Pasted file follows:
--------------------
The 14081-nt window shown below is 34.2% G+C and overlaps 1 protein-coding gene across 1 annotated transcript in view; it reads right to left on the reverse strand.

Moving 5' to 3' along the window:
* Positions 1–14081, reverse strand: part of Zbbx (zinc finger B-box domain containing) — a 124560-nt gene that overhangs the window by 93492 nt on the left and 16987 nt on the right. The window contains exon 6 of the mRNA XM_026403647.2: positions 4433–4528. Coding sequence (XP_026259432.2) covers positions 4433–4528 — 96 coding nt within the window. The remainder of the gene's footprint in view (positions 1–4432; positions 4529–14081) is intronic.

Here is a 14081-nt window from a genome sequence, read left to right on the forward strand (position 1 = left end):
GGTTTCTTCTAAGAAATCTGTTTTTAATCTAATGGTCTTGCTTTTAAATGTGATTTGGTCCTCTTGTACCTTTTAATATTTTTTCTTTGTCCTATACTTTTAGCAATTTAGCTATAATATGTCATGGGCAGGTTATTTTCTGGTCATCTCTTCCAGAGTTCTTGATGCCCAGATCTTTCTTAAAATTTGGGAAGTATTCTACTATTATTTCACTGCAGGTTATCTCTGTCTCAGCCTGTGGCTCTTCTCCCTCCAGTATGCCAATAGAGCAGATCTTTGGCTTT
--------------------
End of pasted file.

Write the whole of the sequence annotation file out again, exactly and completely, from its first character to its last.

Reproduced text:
The 14081-nt window shown below is 34.2% G+C and overlaps 1 protein-coding gene across 1 annotated transcript in view; it reads right to left on the reverse strand.

Moving 5' to 3' along the window:
* Positions 1–14081, reverse strand: part of Zbbx (zinc finger B-box domain containing) — a 124560-nt gene that overhangs the window by 93492 nt on the left and 16987 nt on the right. The window contains exon 6 of the mRNA XM_026403647.2: positions 4433–4528. Coding sequence (XP_026259432.2) covers positions 4433–4528 — 96 coding nt within the window. The remainder of the gene's footprint in view (positions 1–4432; positions 4529–14081) is intronic.

Here is a 14081-nt window from a genome sequence, read left to right on the forward strand (position 1 = left end):
GGTTTCTTCTAAGAAATCTGTTTTTAATCTAATGGTCTTGCTTTTAAATGTGATTTGGTCCTCTTGTACCTTTTAATATTTTTTCTTTGTCCTATACTTTTAGCAATTTAGCTATAATATGTCATGGGCAGGTTATTTTCTGGTCATCTCTTCCAGAGTTCTTGATGCCCAGATCTTTCTTAAAATTTGGGAAGTATTCTACTATTATTTCACTGCAGGTTATCTCTGTCTCAGCCTGTGGCTCTTCTCCCTCCAGTATGCCAATAGAGCAGATCTTTGGCTTT